Yesterday, our Chief Vibe Officer and your favorite risk manager’s favorite risk manager (Keith) delivered the wood on our 3Q16 Macro Themes call.


It was another quarter of record participation and we thank you for that.


Just A Vibe - jobs cartoon 06.03.2016


Back to the Global Macro Grind ….


Our 2nd Theme – and one where the vibe has begun to sour - was #ConsumerCredit. 


One can’t talk about consumer debt without also discussing labor as employment and income trends define both the consumer’s capacity for incremental debt and the ability to service it. 


One relationship we re-highlighted on the call  – and one worth highlighting again here since it’s Jobs day – is the relationship between Temp hiring and peak Employment.   


The temporal procession looks like this:  Temp Hiring Peaks => Jobs Openings Peak => Total Employment Peaks


Specifically, Temp hiring has lead the peak in Job Openings by 9 and 8 months, respectively, over the last two cycles and Job Openings peak shortly ahead of the peak in Total NFP.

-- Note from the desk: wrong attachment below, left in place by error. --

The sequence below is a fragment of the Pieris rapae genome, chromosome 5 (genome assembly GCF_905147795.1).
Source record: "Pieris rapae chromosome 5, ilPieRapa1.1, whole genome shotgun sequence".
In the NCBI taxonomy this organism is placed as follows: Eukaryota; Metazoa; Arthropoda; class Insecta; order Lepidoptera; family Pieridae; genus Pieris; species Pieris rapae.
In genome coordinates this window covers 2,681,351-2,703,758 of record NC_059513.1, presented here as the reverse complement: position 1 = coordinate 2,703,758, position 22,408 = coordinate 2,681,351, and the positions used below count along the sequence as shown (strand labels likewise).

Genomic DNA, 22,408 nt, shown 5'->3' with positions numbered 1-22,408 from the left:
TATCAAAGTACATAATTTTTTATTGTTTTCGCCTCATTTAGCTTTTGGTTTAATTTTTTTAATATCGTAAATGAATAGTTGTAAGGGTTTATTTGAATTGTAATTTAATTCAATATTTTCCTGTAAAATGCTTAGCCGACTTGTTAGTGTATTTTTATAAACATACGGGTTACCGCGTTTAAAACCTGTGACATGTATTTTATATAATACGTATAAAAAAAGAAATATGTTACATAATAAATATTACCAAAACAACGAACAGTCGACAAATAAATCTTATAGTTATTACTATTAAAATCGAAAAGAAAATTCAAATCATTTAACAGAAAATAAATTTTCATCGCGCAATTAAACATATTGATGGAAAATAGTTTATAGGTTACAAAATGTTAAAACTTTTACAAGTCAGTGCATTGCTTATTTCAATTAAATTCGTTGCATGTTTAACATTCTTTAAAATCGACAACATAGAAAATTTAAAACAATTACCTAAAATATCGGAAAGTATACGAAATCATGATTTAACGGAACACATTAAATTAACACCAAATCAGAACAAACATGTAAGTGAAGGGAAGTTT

The intuition is fairly straightforward: 


Early in the cycle employers are hesitant to onboard full-time workers because of uncertainty around the durability of the expansion. 


This psychology persists as the expansion matures and is augmented by the flexibility to transition temps to full-time employment and by the progressive rise in demand for output that accompanies the upslope of the cycle which, in turn, drives incremental labor demand.   


Slowing demand for output quells demand for temp workers (which are a primary source pool to fill available positions) with the number of advertised available positions adjusting and reflecting that decline on a short lag.  As job openings stall and retreat in response to macro conditions so too does actual hiring.